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The 2021 shinty season may well be delayed from its projected start last weekend, but a newly-commissioned series of five reflective interviews with shinty legends will serve to whet everyone’s appetite for what is hopefully to come this summer.
Launched on Saturday, March 6, The Caman Connection has been commissioned by Shinty Memories Scotland with former Scotland captain, musician and BBC
presenter Gary Innes taking each contributor back to their glory days.
Last weekend Gary spoke to John ‘Squashie’ MacFarlane, currently a resident of Tunbridge Wells, who was a key member of Glasgow Mid Argyll’s famous Camanachd Cup winning team in 1973.
The five interviews will be broadcast on consecutive weeks during March and into April.
Gary said: ‘I have always loved blethering and listening to old stories and when you add in my passion of shinty to the mix, it seemed like the perfect combination to merge them.’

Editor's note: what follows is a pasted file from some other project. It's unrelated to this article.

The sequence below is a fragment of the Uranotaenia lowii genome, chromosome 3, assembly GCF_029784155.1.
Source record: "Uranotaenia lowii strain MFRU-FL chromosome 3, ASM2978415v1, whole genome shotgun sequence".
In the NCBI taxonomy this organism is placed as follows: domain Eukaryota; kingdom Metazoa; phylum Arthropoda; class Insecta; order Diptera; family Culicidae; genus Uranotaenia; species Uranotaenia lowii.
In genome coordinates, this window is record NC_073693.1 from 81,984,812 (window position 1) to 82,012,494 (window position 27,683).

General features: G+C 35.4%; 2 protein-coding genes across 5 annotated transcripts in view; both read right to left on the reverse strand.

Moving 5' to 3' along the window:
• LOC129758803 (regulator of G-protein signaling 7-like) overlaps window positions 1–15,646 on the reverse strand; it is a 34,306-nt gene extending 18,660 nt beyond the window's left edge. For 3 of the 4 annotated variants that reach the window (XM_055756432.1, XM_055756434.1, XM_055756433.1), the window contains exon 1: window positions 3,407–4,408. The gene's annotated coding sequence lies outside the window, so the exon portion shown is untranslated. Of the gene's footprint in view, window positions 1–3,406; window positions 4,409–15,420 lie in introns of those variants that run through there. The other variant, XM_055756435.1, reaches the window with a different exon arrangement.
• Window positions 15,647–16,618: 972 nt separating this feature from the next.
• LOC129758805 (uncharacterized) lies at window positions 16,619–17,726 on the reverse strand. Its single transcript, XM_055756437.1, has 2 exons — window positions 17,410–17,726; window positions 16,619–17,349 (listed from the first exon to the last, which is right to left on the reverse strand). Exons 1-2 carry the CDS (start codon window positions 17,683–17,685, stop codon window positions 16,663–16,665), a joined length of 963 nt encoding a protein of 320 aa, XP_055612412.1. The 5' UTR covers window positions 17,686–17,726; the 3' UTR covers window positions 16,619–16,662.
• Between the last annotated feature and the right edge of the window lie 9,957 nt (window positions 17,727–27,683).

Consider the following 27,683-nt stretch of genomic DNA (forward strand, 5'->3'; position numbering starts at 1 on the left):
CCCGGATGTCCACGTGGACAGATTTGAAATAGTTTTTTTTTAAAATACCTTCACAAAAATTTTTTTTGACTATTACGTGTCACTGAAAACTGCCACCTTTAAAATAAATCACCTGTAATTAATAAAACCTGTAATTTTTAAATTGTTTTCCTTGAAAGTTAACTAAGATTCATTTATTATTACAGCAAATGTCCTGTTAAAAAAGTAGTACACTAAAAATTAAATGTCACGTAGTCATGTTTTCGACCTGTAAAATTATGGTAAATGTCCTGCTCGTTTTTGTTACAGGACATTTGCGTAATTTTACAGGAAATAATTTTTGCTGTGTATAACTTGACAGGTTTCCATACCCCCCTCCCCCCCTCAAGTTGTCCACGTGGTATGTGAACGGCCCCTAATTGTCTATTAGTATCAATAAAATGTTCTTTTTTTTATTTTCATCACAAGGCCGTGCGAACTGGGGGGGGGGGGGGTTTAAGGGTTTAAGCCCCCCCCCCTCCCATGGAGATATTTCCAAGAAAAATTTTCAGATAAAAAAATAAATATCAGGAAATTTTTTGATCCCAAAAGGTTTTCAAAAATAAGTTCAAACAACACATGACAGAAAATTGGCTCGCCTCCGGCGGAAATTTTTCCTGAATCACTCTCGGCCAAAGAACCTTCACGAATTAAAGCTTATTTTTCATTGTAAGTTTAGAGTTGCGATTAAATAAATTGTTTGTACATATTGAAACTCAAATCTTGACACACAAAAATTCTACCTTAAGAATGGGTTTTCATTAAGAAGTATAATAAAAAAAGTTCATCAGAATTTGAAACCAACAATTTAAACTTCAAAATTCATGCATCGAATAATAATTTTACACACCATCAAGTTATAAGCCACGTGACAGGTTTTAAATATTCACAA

‘It’s already been hugely rewarding to work on The Caman Connection and to get a glimpse into the sport from various areas and times from the people who lived it and were an integral part of their club’s history has been wonderful.
‘If you’re a fan of shinty at all I highly recommend you have a listen to some of these incredible stories from yesteryear.’
The next two interviews to be broadcast will be with Kingussie legend Ian Ross and Kilmallie’s Derek Fraser who was a member of Kilmallie’s Camanachd Cup winning team in 1964.
The identities of the other two interviews in the series will be revealed in due course.
The Caman Connection interviews will be available on all podcast streaming services, including Spotify and links will also be made available from Shinty Memories Scotland social channels.
David MacMaster, chairman of Shinty Memories Scotland, said: ‘These interviews are important in a lot of ways.
‘Firstly they record the reflections of some great characters and important individuals in our sport. The interviews will be of interest to people who may or may not know the individuals.
‘They will stand the test of time and we hope we will be able to develop the series beyond the first five, depending on how resources become available.’